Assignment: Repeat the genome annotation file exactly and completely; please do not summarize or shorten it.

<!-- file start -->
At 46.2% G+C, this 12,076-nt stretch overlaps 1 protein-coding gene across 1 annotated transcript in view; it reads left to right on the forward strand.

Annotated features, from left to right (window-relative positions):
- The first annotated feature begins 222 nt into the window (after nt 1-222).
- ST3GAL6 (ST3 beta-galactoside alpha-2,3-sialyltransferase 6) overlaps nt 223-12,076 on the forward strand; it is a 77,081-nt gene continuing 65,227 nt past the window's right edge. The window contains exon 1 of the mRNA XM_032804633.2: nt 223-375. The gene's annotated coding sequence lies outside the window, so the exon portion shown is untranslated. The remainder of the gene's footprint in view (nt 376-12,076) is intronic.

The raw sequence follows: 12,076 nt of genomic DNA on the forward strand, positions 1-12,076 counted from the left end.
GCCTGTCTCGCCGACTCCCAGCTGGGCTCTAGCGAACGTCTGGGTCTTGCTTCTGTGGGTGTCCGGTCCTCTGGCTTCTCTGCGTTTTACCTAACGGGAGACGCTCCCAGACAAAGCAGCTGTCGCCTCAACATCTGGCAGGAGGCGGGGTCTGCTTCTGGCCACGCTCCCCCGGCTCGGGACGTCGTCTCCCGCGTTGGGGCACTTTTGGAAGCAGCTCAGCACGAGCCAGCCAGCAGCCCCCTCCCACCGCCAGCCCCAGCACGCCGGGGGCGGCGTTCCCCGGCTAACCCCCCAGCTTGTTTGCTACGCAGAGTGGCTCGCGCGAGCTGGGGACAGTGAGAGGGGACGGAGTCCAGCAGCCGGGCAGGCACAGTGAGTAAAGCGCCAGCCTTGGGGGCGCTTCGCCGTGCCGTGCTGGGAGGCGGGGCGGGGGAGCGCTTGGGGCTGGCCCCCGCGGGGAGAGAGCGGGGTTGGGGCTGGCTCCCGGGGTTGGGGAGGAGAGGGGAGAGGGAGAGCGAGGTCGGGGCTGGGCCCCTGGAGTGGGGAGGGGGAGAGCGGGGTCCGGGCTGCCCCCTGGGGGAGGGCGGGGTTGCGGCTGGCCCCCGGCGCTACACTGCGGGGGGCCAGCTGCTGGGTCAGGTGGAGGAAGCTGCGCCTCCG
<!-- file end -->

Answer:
At 46.2% G+C, this 12,076-nt stretch overlaps 1 protein-coding gene across 1 annotated transcript in view; it reads left to right on the forward strand.

Annotated features, from left to right (window-relative positions):
- The first annotated feature begins 222 nt into the window (after nt 1-222).
- ST3GAL6 (ST3 beta-galactoside alpha-2,3-sialyltransferase 6) overlaps nt 223-12,076 on the forward strand; it is a 77,081-nt gene continuing 65,227 nt past the window's right edge. The window contains exon 1 of the mRNA XM_032804633.2: nt 223-375. The gene's annotated coding sequence lies outside the window, so the exon portion shown is untranslated. The remainder of the gene's footprint in view (nt 376-12,076) is intronic.

The raw sequence follows: 12,076 nt of genomic DNA on the forward strand, positions 1-12,076 counted from the left end.
GCCTGTCTCGCCGACTCCCAGCTGGGCTCTAGCGAACGTCTGGGTCTTGCTTCTGTGGGTGTCCGGTCCTCTGGCTTCTCTGCGTTTTACCTAACGGGAGACGCTCCCAGACAAAGCAGCTGTCGCCTCAACATCTGGCAGGAGGCGGGGTCTGCTTCTGGCCACGCTCCCCCGGCTCGGGACGTCGTCTCCCGCGTTGGGGCACTTTTGGAAGCAGCTCAGCACGAGCCAGCCAGCAGCCCCCTCCCACCGCCAGCCCCAGCACGCCGGGGGCGGCGTTCCCCGGCTAACCCCCCAGCTTGTTTGCTACGCAGAGTGGCTCGCGCGAGCTGGGGACAGTGAGAGGGGACGGAGTCCAGCAGCCGGGCAGGCACAGTGAGTAAAGCGCCAGCCTTGGGGGCGCTTCGCCGTGCCGTGCTGGGAGGCGGGGCGGGGGAGCGCTTGGGGCTGGCCCCCGCGGGGAGAGAGCGGGGTTGGGGCTGGCTCCCGGGGTTGGGGAGGAGAGGGGAGAGGGAGAGCGAGGTCGGGGCTGGGCCCCTGGAGTGGGGAGGGGGAGAGCGGGGTCCGGGCTGCCCCCTGGGGGAGGGCGGGGTTGCGGCTGGCCCCCGGCGCTACACTGCGGGGGGCCAGCTGCTGGGTCAGGTGGAGGAAGCTGCGCCTCCG